WAT TON SATU (วัดต้นสะตือ)
Wat Ton Satu or the Monastery of the Stink Bean Tree is an active temple located north of Ayutthaya east of the Pho Sam Ton fields in Khayai
Sub-district of Bang Pahan in Ayutthaya Province. Wat Ton Satu is situated on the right bank of the new
Lopburi River, a stretch of Khlong Ko
Loeng before and at the mouth of the defunct
Khlong Chang, linking with Wat Dao Khanong.

Villagers of Pho Sam Ton came working the fields in this area and built shacks to stay during the day. In time more people came and stayed longer as
the location was close to a waterway and a good spot to buy and sell merchandise. As the housing expanded, the area became known as Ban
Khayai. Land was given for temple construction and a small monastery soon arose, called by the locals
Wat Tha Khwai (Monastery of the Buffalo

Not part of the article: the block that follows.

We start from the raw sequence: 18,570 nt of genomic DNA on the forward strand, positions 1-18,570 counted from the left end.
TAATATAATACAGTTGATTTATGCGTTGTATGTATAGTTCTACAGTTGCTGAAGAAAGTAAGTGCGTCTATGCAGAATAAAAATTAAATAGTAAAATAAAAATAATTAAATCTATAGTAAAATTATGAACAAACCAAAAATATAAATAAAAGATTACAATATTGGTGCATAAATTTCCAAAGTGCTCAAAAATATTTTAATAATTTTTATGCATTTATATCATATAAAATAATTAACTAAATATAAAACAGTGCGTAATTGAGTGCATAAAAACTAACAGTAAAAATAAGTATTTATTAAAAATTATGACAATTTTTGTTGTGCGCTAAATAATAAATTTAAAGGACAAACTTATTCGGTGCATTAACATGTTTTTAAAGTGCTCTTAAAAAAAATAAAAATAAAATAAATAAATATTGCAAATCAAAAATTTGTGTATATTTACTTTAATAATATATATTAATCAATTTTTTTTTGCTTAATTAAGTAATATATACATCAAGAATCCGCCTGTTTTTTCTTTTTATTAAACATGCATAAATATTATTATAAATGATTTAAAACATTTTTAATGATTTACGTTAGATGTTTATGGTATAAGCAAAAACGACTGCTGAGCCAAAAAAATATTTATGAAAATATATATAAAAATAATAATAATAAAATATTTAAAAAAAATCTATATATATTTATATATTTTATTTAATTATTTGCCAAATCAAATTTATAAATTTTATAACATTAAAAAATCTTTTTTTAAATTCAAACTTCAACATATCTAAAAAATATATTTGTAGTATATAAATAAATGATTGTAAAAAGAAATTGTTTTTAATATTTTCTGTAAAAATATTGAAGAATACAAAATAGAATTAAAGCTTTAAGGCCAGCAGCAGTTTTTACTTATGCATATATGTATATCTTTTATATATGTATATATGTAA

Landing) as buffalo's came here to drink and bath.

The monastery was established as
Wat Prasert Letsathaphon in 1862 AD on land given by Ta Yang (Grand Pa Yang). It received its boundary
stones three year later in 1865.

In the vicinity of the temple were three large Stink Bean trees (1) providing shade. Boat people on the way to Maha Rat and Bang Pahan moored in
this place on their way to Ayutthaya and back, calling the temple Wat Ton Satu. Over time the large trees disappeared through the erosion of
the river bank, but the name of Wat Ton Satu remained.

The monastery is situated in geographical coordinates: 14°24' 19.85" N, 100° 33' 26.62" E.

Footnotes:

(1) Ton Satu (ต้นสะตือ) is called Petai or Stink Bean tree with the sciencetific name of Parka Speciosa (bitter bean, twisted cluster bean, or stink
bean). The latter is a plant of the genus Parkia in the family Fabaceae. The tree that is found throughout tropical South East Asia; in regions such as
peninsula Malaysia, Java, Sumatra, Borneo, Thailand, Laos and Philippines. The Petai tree can grow 30 meters high. It bears flowers in a light-bulb
shaped mass at the end of long stalks. The flowers secrete a nectar that attracts bats and other pollinators. The tiny flowers mature and die. Long,
twisted, translucent pods emerge in a cluster of 7 or 8 pods. When those pods mature, the petai beans or seeds reside, the size and shape of plump
almonds which have a rather peculiar smell.
Text & map by Tricky Vandenberg
Updated April 2016